The ASRock B450 Gaming ITX/ac and B450 Gaming K4 Motherboard Reviewsby Gavin Bonshor on July 31, 2018 10:00 AM EST
With the launch of the new AMD B450 budget focused chipset, we’re taking a look at two Fatal1ty gaming branded ASRock motherboards; the B450 Gaming ITX/ac and the Fatal1ty B450 Gaming K4. Both models look to offer good value for money to gamers on a strict budget but don't need features such as NVIDIA SLI multi-graphics card support.
ASRock B450 Gaming K4 Overview
The ASRock B450 Gaming K4 has lots of potential for users looking to a sub $100 ATX sized motherboard as the foundations of a budget-friendly Ryzen APU system, or even for a single carded gaming goliath. While not laden with quite as many premium controllers as its smaller sized B450 Gaming ITX/ac sibling, the B450 Gaming K4 is a direct replacement of the B350 Gaming K4 which we reviewed earlier on in the year. While the B350 Gaming K4 cost around $90 at the time of the review, the B450 Gaming K4 launches in at a slightly more expensive $100 and a lot of the features remain the same, there are some notable differences to cover; positive differences I should iterate.
While the bulk of the differences appear to come from a more subtle looking design, the B450 Gaming K4 doesn’t specifically conform to what is generally offered from a Fatal1ty branded motherboard with red heatsinks. The B450 variation has dark grey power delivery and chipset heatsinks, with integrated ASRock Polychrome compatible RGB LEDs underneath the chipset heatsink; these can be customized through the BIOS or the ASRock Polychrome RGB software utility. The chipset choice is relatively similar with both Gaming K4’s featuring a single Realtek ALC892 audio codec with three 3.5mm audio jacks on the rear panel. The B350 Gaming K4 uses a Realtek RTL8111G Gigabit LAN controller whereas the B450 Gaming K4 uses a slightly newer RTL8111H model. The biggest addition to the newer B450 Gaming K4 is the inclusion of USB 3.1 10 Gbps connectivity with a Type-A and a Type-C both being featured. The USB 10 Gbps capability and updated RGB LED lighting under the heatsink is likely to justify the extra $10 cost to most, making the B450 Gaming K4 emerge as the more appealable option of the two as it currently stands.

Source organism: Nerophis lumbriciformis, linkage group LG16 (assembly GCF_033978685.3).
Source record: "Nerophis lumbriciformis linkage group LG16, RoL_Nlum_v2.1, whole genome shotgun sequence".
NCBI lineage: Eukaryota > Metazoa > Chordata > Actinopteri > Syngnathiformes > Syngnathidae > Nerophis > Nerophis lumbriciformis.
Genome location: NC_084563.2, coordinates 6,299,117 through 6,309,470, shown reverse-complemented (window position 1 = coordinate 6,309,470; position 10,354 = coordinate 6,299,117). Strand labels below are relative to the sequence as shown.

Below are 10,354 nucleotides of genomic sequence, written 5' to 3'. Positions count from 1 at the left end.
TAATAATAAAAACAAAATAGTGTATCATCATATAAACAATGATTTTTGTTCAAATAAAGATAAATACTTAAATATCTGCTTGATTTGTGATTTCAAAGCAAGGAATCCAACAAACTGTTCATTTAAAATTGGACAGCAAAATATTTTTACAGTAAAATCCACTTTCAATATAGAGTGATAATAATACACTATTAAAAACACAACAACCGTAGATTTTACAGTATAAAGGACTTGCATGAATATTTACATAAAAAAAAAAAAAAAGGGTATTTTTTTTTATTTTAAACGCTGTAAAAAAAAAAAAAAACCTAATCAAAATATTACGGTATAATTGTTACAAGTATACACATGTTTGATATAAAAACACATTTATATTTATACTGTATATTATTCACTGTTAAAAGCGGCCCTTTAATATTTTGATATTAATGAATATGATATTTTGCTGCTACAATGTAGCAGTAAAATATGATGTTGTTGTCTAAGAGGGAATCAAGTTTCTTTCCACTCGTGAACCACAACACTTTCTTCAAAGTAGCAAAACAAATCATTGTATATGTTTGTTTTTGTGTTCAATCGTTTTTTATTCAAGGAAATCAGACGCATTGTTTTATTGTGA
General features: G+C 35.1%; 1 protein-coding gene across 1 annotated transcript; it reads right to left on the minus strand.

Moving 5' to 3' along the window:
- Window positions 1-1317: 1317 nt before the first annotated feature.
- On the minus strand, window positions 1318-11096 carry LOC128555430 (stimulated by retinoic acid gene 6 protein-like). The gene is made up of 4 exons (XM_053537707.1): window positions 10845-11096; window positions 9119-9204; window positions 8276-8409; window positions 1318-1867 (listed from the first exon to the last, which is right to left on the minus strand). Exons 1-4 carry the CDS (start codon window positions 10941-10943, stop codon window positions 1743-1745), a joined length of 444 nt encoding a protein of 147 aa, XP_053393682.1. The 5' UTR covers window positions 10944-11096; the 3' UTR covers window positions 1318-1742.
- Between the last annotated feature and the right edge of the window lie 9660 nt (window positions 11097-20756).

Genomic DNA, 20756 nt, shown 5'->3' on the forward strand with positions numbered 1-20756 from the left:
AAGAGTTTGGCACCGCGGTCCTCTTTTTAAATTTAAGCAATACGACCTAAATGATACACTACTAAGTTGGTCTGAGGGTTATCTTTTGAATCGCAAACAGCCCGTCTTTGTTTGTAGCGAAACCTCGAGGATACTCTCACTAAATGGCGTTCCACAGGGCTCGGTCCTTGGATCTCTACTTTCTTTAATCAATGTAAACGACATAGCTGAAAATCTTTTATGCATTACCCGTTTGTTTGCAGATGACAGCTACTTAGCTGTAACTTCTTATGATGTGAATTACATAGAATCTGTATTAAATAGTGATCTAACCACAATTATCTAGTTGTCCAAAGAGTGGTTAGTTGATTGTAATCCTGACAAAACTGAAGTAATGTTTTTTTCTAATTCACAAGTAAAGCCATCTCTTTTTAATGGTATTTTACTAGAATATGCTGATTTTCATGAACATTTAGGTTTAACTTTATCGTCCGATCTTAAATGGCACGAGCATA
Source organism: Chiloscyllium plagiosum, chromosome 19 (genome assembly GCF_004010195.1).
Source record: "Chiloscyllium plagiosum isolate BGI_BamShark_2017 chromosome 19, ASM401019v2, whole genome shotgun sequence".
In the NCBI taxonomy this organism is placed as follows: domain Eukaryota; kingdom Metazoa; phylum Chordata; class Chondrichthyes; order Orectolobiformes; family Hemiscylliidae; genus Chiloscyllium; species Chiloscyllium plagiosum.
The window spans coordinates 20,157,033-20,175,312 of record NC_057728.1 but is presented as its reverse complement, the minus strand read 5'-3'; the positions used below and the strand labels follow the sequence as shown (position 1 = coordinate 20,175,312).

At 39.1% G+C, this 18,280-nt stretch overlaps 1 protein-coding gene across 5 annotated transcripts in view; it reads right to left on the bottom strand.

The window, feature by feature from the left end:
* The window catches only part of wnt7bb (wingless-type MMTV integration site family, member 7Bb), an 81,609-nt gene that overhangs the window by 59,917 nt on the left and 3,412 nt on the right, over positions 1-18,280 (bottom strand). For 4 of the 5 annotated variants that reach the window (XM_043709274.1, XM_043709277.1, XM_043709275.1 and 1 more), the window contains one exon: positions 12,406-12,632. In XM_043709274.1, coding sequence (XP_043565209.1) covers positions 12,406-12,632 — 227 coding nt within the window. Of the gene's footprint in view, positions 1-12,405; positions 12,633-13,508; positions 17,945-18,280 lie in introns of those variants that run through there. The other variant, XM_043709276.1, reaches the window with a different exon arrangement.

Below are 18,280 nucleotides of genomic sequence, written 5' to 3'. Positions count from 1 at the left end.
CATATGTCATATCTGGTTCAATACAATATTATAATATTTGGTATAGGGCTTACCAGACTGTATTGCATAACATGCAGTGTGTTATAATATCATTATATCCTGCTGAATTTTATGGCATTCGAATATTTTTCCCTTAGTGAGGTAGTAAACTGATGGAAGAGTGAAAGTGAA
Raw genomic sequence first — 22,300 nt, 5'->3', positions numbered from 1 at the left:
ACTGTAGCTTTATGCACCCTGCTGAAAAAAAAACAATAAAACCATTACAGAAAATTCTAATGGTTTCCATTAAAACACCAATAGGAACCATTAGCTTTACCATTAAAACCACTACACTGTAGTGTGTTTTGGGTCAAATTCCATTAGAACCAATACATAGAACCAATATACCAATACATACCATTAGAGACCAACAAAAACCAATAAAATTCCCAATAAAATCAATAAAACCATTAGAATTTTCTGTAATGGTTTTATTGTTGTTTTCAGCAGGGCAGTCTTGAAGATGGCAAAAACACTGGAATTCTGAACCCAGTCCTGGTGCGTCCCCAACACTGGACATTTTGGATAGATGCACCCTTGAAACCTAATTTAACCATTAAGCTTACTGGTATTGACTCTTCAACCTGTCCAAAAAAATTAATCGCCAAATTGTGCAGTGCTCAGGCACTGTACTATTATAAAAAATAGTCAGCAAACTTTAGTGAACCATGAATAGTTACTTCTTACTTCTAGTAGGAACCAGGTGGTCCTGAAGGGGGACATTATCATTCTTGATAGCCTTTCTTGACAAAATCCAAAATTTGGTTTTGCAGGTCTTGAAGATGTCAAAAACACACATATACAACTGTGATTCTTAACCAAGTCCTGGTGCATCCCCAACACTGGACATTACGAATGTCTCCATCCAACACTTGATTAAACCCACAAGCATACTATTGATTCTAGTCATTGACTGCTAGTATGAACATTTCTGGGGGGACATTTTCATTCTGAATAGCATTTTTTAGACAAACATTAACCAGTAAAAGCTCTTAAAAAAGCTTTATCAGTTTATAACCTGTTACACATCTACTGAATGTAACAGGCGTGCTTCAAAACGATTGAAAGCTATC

The overall performance given from the ASRock Fatal1ty B450 Gaming K4 is 'acceptable', however it often performs last (within margin of error) in most of the CPU and GPU performance tests. For power, like the B450 Gaming ITX/ac, the figures taken from the idle power consumption testing prove fruitful, but at maximum load, the B450 Gaming K4 manages the largest power draw from all of the AM4 socketed motherboards tested so far. DPC Latency is something most vendors don't optimize for, nonetheless normally ASRock performs consistently well here, but the B450 Gaming K4 is the exception to the rule with the only board scoring worse is the Biostar X370GTN. In our 7-Zip compression testing and 3DPM algorithm tester, the Gaming K4 sits at the bottom of the pack and the results in our gaming benchmark suite prove much of the same. While these are marginally worse than the next lowest scoring AM4 motherboard in the graphs, none of the results stand out as an anomaly, when a board consistently scores lower, it could indicate inefficient operation or firmware troubles; all results were in the margin of error.